Mr. Gomberg explained that the hesed operates five major program blocs. The first concentrates on food. It distributes food parcels at specific intervals to needy persons and delivers seven meals per week to 650 homebound clients.8 It serves hot lunches to numerous individuals three times per week in eight dining rooms in Kyiv and 11 additional facilities in the oblast surrounding Kyiv. It also operates 37 warm homes in Kyiv and eight more warm home programs in smaller cities near Kyiv.9

The second program bloc, said Mr. Gomberg, focuses on the medical needs of clients. Thirty-five volunteer physicians provide consultations and referral services (but do not conduct examinations, prescribe medicines, or admit clients to hospitals). The hesed also distributes non-prescription medicines and medical implements (such as walkers and wheelchairs) and provides financial assistance to individuals requiring medical tests and surgery. In response to a question, Mr. Gomberg said that 150 to 200 hesed clients are hospitalized every month.

Social services constitute the third program bloc, continued Mr. Gomberg. Between 330 and 340 patronage workers visit approximately 1300 clients in their homes in Kyiv at least once a week to clean, wash, shop, cook, and perform other tasks. More than 200 additional clients receive similar care in small towns near Kyiv. Another service is adult day care at the hesed, offered to groups of 28 individuals each day. Each individual in the day care program is picked up at his or her home by a hesed bus once every six weeks and brought to the hesed for breakfast and lunch, medical consultations, Jewish cultural activities, and other services, and then returns to his or her home by hesed bus at the end of the day.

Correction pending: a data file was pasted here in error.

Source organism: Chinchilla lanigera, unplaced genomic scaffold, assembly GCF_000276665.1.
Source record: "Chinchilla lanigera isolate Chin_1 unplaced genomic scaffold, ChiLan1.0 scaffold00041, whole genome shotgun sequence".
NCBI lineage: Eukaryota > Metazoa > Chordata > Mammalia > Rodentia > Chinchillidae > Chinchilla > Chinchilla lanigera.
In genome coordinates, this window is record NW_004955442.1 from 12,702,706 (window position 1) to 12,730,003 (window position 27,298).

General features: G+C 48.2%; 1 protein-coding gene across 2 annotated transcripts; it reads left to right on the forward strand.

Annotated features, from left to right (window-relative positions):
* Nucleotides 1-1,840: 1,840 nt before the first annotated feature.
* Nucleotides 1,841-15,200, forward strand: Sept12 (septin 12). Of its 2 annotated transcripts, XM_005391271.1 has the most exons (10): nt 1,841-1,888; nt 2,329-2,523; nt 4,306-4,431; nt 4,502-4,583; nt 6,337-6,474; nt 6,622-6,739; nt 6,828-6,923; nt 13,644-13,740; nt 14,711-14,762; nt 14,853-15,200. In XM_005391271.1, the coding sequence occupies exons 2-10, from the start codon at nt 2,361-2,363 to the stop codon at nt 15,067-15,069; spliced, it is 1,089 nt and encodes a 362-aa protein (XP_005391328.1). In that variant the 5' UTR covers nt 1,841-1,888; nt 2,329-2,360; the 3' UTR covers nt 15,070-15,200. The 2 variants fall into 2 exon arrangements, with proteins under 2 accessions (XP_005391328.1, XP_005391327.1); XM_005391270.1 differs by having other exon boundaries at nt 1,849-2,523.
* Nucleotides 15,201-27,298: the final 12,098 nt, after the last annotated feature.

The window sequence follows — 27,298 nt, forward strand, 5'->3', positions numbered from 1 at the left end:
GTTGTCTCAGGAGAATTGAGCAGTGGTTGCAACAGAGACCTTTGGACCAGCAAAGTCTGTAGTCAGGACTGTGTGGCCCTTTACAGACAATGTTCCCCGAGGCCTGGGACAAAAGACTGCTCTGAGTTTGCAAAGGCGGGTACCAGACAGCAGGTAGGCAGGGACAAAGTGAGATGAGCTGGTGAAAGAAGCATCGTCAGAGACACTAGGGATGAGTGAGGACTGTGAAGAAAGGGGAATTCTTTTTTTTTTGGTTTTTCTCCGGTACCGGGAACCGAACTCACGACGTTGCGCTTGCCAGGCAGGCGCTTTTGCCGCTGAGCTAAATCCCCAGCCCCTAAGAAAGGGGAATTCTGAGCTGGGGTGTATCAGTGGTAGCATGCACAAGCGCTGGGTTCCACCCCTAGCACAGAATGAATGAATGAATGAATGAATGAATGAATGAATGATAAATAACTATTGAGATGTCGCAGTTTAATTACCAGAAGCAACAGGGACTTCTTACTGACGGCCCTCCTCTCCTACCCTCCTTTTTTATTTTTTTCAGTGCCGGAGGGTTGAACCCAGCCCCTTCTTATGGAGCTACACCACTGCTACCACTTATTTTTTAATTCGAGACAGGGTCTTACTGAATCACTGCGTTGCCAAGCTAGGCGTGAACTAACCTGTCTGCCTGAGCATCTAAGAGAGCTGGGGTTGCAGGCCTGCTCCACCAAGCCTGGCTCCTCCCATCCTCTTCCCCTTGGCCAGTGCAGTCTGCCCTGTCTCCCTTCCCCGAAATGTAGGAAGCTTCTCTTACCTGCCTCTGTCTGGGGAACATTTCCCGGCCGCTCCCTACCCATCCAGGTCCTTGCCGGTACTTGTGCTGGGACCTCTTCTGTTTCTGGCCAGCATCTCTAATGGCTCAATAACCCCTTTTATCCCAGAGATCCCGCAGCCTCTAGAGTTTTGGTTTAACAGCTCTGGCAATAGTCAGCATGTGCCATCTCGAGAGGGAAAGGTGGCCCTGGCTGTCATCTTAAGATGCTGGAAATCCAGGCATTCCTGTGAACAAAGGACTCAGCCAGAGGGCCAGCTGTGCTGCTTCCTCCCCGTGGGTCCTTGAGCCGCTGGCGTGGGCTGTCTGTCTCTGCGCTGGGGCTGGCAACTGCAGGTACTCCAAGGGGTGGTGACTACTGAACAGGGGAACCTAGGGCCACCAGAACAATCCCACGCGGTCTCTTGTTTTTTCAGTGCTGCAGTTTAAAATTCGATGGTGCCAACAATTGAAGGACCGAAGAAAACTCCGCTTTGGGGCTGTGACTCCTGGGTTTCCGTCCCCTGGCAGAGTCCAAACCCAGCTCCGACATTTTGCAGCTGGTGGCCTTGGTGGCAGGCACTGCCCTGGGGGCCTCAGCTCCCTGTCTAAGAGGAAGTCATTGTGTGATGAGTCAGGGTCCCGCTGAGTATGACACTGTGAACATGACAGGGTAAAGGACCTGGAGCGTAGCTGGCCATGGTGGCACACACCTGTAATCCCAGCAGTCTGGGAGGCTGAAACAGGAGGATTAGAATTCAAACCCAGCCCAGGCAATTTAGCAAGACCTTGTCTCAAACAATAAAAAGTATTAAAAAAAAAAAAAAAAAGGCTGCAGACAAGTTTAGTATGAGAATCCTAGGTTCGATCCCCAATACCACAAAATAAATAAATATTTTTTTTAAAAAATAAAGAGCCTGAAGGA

1. The Jewish Family and Community Service and the Council for Jewish Elderly are beneficiary agencies of the Jewish Federation of Metropolitan Chicago. Ms. Sheinfeld works in an Israel Ministry of Education program focusing on troubled youth, many of whom are of Russian or Ukrainian background, in Kiryat Gat, which is associated with Chicago in the Project 2000 program that links North American Jewish communities with Israeli cities and towns. Both Ms. Sheinfeld, who was born and raised in Kishinev, and Ms. Fertelmeyster, who was born and raised in Moscow, are Russian-speaking. The Jewish Children’s Bureau, another beneficiary agency of the Jewish Federation in Chicago, was asked to send a social worker or other qualified professional on this trip, but declined to do so.